Weddings and Children

This summer has been about weddings for us, and to a lesser degree, backyard parties. It started in July, and we’ve made it to weddings on the North Shore (that’s North Vancouver and West Vancouver for those of you not from here), Kelowna, and back again to the Shore for a staff BBQ and a wedding reception. Kale is a champion at weddings and structured adult parties; he is adorable, charming, well behaved (mostly) and quiet during ceremonies. He has been to many weddings and parties in his three short years, and we routinely get compliments on his behaviour and general sunny disposition. It is something we are proud of, and also something we keep our fingers crossed stays the same way as he grows. We have worked hard to get him to understand there are times he needs to be quiet and respectful and there are times it is perfectly okay to party and shout “YAY!” and clap his hands. One of us inevitably has to monitor Kale at weddings and parties, and we often take turns. It also depends heavily on whose friend is getting married as to what parent spends more time with Kale and what parent can do shots at the bar. (Okay, not true, no shots have been consumed this summer.)

We went to a wedding reception this past weekend – the bride and groom were married in June in Mexico – and it was truly a lovely way to spend a Saturday night. They were smart cookies, let me tell you. They themed their reception to match their wedding location and we had uh-maze-ing Mexican food catered from a local restaurant, as well as Mexican musicians playing a fantastic assortment of music. The whole thing took place in their friend’s riverside backyard.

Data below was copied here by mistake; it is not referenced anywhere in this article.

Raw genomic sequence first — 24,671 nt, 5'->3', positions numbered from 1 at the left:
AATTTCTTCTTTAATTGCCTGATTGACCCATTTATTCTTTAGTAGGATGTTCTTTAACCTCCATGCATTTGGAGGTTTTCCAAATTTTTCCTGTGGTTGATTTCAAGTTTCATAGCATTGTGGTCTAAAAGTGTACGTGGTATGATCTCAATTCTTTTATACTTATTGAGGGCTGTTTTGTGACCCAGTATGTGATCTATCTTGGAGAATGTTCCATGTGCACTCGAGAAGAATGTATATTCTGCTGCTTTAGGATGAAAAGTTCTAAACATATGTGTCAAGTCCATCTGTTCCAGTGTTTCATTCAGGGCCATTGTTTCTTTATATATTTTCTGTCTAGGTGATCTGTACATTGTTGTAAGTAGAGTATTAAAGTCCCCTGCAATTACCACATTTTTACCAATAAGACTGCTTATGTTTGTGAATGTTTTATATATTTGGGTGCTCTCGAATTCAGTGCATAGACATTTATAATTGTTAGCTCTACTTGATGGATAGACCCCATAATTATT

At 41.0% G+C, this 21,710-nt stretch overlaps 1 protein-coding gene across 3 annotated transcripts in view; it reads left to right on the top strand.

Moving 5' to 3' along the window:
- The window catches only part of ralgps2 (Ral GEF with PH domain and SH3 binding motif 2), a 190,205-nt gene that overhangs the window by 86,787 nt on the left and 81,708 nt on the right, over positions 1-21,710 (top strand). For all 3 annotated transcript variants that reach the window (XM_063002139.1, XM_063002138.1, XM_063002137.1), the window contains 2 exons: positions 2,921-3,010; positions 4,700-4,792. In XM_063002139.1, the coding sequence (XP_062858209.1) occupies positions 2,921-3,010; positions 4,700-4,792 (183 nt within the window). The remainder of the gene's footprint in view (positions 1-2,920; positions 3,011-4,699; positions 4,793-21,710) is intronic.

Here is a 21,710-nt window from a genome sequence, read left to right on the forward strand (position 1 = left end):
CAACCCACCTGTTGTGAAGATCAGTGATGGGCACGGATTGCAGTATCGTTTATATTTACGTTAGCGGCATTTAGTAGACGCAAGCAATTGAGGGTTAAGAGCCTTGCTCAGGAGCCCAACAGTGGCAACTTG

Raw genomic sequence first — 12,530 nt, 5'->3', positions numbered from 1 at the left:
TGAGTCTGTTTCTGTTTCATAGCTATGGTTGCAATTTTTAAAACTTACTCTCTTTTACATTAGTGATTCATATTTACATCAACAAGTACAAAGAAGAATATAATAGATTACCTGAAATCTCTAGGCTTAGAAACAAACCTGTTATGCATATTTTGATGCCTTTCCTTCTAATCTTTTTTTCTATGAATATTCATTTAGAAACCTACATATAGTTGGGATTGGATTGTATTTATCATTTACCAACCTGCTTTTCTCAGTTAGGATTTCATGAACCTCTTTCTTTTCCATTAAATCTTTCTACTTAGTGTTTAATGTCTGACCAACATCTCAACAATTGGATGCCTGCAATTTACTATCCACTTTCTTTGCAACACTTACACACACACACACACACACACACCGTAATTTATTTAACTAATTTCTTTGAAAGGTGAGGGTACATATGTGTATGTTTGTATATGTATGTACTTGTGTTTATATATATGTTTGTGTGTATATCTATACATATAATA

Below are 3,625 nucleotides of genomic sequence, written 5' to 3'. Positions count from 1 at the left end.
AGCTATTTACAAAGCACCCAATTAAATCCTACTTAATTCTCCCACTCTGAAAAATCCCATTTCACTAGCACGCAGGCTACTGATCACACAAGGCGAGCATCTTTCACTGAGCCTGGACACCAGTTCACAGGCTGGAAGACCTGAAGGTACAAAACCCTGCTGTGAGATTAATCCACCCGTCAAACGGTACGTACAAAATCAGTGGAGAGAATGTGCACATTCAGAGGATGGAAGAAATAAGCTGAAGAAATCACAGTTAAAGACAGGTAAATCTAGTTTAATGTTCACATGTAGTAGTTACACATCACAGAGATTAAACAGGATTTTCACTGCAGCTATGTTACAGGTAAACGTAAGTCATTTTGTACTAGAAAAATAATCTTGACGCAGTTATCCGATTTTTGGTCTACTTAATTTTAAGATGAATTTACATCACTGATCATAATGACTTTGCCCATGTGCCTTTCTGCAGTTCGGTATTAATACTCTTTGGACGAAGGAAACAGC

But what truly made this one of my favourite wedding receptions of all time was the fact that they offered a childminder and kids’ activities in the corner of the yard. Brides, take note: you want quiet and happy kids not ruining your wedding ceremony or reception? Hire a person whose job it is to interact and occupy kids and provide a selection of toys and crafts so that the parents (who you are presumably friends with) can lower their defences for a few minutes and enjoy the lovely wedding you planned. You will forever be the apple of your guests’ eyes.

This bride picked up a small lidded sandbox, clean play sand, some bubbles, some paper and markers, and playdough. It kept Kale occupied for a good portion of the evening, although he did want us to come and see what he was doing, and he lost interest part way through and wanted to hang out with us.

No matter though, enjoying a single cool beverage with my husband on a lovely summer evening without a preschooler demanding my attention was probably the best part of my weekend.

One other tip? Lift the rules about food, bedtimes, and length of time with special toys (in this case, Kale’s iPod) when you’re at a party. Kale looks forward to parties now because he knows they are good times.


10 years ago

1 Comment

  1. Chip of the old block. Uh, maybe, some, not so much. Ha ha. Yes, you and your brother generally were good and the exposure to these outings is the best way to get your child to be a little happy guest and your hosts think he/she is awesome. I cringe when a parent never takes a child out to a restaurant and when they do spoils the dining experience for all the patrons because the child knows no better. So start early, teach good manners, and very soon you will have a child you are proud to take anywhere. Good job you guys. He’s a pleasure to be around. (‘course I am just a little prejudiced) So good job my little grandson. way to go.

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